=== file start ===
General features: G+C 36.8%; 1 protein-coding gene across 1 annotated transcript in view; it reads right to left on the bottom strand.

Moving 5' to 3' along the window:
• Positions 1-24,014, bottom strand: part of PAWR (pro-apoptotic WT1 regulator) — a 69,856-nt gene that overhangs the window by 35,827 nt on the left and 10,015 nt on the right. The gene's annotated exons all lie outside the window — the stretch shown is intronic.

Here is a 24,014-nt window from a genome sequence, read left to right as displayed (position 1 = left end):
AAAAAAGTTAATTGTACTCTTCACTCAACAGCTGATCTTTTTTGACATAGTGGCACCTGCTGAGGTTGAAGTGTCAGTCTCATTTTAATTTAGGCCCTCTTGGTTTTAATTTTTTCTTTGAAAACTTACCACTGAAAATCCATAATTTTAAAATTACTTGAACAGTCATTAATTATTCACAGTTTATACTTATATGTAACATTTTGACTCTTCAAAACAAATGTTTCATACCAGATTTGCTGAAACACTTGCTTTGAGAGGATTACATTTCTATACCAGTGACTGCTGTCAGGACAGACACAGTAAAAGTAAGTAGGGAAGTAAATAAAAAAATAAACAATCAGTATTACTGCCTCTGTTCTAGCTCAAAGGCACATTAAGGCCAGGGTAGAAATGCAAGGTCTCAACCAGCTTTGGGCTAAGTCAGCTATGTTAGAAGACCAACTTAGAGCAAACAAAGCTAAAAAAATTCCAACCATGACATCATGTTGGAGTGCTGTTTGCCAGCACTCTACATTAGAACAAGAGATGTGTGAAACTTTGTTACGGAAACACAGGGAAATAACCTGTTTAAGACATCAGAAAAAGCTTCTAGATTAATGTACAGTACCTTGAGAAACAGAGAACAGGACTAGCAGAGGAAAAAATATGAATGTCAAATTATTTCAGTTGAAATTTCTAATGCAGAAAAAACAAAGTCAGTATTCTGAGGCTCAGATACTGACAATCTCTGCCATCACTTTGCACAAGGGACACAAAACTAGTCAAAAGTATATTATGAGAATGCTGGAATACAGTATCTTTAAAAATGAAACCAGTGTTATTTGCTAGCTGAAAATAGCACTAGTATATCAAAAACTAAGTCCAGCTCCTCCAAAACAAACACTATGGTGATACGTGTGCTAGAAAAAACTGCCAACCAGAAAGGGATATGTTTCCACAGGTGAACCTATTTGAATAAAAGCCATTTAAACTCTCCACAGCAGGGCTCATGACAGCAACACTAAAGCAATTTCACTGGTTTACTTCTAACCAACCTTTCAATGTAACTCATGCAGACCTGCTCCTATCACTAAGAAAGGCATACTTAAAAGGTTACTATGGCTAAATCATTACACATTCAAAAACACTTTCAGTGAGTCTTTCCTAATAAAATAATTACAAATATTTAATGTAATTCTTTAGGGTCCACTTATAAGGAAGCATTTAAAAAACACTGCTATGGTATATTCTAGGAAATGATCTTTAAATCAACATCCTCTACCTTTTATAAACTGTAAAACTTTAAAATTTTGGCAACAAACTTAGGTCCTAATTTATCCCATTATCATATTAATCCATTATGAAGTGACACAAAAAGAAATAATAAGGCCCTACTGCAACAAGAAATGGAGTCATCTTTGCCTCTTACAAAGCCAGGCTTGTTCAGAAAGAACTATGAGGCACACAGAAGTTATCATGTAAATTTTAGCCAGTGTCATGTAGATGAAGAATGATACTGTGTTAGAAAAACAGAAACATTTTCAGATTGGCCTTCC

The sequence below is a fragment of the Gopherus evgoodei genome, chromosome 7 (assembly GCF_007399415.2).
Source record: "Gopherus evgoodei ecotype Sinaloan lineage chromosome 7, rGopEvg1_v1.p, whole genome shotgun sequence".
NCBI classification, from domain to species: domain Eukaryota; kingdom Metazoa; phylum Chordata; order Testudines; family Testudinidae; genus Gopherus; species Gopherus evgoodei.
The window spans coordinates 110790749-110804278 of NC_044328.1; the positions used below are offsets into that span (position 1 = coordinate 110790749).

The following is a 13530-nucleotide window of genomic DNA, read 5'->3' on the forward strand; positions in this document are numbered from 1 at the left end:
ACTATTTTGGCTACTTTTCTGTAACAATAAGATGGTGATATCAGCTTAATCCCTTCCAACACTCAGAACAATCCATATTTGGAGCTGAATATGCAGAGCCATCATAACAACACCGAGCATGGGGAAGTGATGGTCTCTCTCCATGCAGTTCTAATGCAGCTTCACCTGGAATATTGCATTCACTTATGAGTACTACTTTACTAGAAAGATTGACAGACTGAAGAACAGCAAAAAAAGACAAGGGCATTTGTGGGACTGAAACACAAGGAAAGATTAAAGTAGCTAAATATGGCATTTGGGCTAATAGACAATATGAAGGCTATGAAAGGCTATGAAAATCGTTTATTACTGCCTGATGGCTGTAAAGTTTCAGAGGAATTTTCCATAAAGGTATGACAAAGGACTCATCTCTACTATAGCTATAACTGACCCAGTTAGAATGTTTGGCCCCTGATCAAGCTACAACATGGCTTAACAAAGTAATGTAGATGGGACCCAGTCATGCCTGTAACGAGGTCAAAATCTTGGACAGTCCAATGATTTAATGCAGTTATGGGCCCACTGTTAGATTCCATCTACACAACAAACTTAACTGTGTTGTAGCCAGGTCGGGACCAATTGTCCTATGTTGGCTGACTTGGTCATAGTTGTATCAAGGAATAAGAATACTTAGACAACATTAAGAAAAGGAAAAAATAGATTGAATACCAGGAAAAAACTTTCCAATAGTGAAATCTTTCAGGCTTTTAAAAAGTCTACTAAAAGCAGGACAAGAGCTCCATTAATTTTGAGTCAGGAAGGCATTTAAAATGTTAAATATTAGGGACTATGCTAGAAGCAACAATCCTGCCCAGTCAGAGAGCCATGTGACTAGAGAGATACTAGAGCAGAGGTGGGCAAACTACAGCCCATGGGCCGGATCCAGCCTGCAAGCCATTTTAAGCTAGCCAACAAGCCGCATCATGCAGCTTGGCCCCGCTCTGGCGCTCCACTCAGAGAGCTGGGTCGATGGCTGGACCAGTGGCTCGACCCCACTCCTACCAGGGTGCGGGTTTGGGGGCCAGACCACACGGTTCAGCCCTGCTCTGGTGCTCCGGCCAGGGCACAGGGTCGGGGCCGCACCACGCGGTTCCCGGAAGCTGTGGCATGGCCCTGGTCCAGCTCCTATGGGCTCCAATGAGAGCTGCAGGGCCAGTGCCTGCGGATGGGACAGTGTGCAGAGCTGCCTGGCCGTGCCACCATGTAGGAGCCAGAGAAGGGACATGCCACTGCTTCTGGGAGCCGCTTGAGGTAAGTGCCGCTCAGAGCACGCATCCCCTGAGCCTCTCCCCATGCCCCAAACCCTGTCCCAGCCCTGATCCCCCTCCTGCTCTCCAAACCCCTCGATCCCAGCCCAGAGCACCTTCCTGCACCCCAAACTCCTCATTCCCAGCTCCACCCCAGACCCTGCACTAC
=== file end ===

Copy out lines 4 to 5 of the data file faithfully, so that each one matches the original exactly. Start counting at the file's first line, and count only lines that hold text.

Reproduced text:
Here is a 24,014-nt window from a genome sequence, read left to right as displayed (position 1 = left end):
AAAAAAGTTAATTGTACTCTTCACTCAACAGCTGATCTTTTTTGACATAGTGGCACCTGCTGAGGTTGAAGTGTCAGTCTCATTTTAATTTAGGCCCTCTTGGTTTTAATTTTTTCTTTGAAAACTTACCACTGAAAATCCATAATTTTAAAATTACTTGAACAGTCATTAATTATTCACAGTTTATACTTATATGTAACATTTTGACTCTTCAAAACAAATGTTTCATACCAGATTTGCTGAAACACTTGCTTTGAGAGGATTACATTTCTATACCAGTGACTGCTGTCAGGACAGACACAGTAAAAGTAAGTAGGGAAGTAAATAAAAAAATAAACAATCAGTATTACTGCCTCTGTTCTAGCTCAAAGGCACATTAAGGCCAGGGTAGAAATGCAAGGTCTCAACCAGCTTTGGGCTAAGTCAGCTATGTTAGAAGACCAACTTAGAGCAAACAAAGCTAAAAAAATTCCAACCATGACATCATGTTGGAGTGCTGTTTGCCAGCACTCTACATTAGAACAAGAGATGTGTGAAACTTTGTTACGGAAACACAGGGAAATAACCTGTTTAAGACATCAGAAAAAGCTTCTAGATTAATGTACAGTACCTTGAGAAACAGAGAACAGGACTAGCAGAGGAAAAAATATGAATGTCAAATTATTTCAGTTGAAATTTCTAATGCAGAAAAAACAAAGTCAGTATTCTGAGGCTCAGATACTGACAATCTCTGCCATCACTTTGCACAAGGGACACAAAACTAGTCAAAAGTATATTATGAGAATGCTGGAATACAGTATCTTTAAAAATGAAACCAGTGTTATTTGCTAGCTGAAAATAGCACTAGTATATCAAAAACTAAGTCCAGCTCCTCCAAAACAAACACTATGGTGATACGTGTGCTAGAAAAAACTGCCAACCAGAAAGGGATATGTTTCCACAGGTGAACCTATTTGAATAAAAGCCATTTAAACTCTCCACAGCAGGGCTCATGACAGCAACACTAAAGCAATTTCACTGGTTTACTTCTAACCAACCTTTCAATGTAACTCATGCAGACCTGCTCCTATCACTAAGAAAGGCATACTTAAAAGGTTACTATGGCTAAATCATTACACATTCAAAAACACTTTCAGTGAGTCTTTCCTAATAAAATAATTACAAATATTTAATGTAATTCTTTAGGGTCCACTTATAAGGAAGCATTTAAAAAACACTGCTATGGTATATTCTAGGAAATGATCTTTAAATCAACATCCTCTACCTTTTATAAACTGTAAAACTTTAAAATTTTGGCAACAAACTTAGGTCCTAATTTATCCCATTATCATATTAATCCATTATGAAGTGACACAAAAAGAAATAATAAGGCCCTACTGCAACAAGAAATGGAGTCATCTTTGCCTCTTACAAAGCCAGGCTTGTTCAGAAAGAACTATGAGGCACACAGAAGTTATCATGTAAATTTTAGCCAGTGTCATGTAGATGAAGAATGATACTGTGTTAGAAAAACAGAAACATTTTCAGATTGGCCTTCC